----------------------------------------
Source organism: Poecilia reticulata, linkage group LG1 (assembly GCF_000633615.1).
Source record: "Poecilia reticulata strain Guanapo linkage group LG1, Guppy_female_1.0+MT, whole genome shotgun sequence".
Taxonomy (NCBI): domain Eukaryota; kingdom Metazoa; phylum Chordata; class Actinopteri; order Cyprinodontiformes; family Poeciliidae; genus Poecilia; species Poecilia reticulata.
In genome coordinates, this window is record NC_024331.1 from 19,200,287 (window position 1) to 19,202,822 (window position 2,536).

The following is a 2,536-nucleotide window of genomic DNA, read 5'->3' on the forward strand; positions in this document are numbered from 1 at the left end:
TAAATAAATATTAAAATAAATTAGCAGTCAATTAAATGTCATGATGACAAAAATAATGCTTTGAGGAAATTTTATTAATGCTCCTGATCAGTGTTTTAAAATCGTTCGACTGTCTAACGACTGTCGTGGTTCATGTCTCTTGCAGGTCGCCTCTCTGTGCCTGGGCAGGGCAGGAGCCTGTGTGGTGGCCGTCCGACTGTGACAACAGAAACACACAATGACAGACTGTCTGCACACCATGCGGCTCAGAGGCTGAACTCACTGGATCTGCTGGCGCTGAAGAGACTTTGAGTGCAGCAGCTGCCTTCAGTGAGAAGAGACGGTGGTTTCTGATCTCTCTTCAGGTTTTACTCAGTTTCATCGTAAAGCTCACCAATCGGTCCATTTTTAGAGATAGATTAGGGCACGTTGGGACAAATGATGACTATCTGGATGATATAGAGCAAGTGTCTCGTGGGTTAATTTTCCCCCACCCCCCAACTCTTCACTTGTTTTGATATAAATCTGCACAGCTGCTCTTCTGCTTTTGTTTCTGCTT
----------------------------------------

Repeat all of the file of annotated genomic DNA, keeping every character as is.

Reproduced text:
Source organism: Poecilia reticulata, linkage group LG1 (assembly GCF_000633615.1).
Source record: "Poecilia reticulata strain Guanapo linkage group LG1, Guppy_female_1.0+MT, whole genome shotgun sequence".
Taxonomy (NCBI): domain Eukaryota; kingdom Metazoa; phylum Chordata; class Actinopteri; order Cyprinodontiformes; family Poeciliidae; genus Poecilia; species Poecilia reticulata.
In genome coordinates, this window is record NC_024331.1 from 19,200,287 (window position 1) to 19,202,822 (window position 2,536).

The following is a 2,536-nucleotide window of genomic DNA, read 5'->3' on the forward strand; positions in this document are numbered from 1 at the left end:
TAAATAAATATTAAAATAAATTAGCAGTCAATTAAATGTCATGATGACAAAAATAATGCTTTGAGGAAATTTTATTAATGCTCCTGATCAGTGTTTTAAAATCGTTCGACTGTCTAACGACTGTCGTGGTTCATGTCTCTTGCAGGTCGCCTCTCTGTGCCTGGGCAGGGCAGGAGCCTGTGTGGTGGCCGTCCGACTGTGACAACAGAAACACACAATGACAGACTGTCTGCACACCATGCGGCTCAGAGGCTGAACTCACTGGATCTGCTGGCGCTGAAGAGACTTTGAGTGCAGCAGCTGCCTTCAGTGAGAAGAGACGGTGGTTTCTGATCTCTCTTCAGGTTTTACTCAGTTTCATCGTAAAGCTCACCAATCGGTCCATTTTTAGAGATAGATTAGGGCACGTTGGGACAAATGATGACTATCTGGATGATATAGAGCAAGTGTCTCGTGGGTTAATTTTCCCCCACCCCCCAACTCTTCACTTGTTTTGATATAAATCTGCACAGCTGCTCTTCTGCTTTTGTTTCTGCTT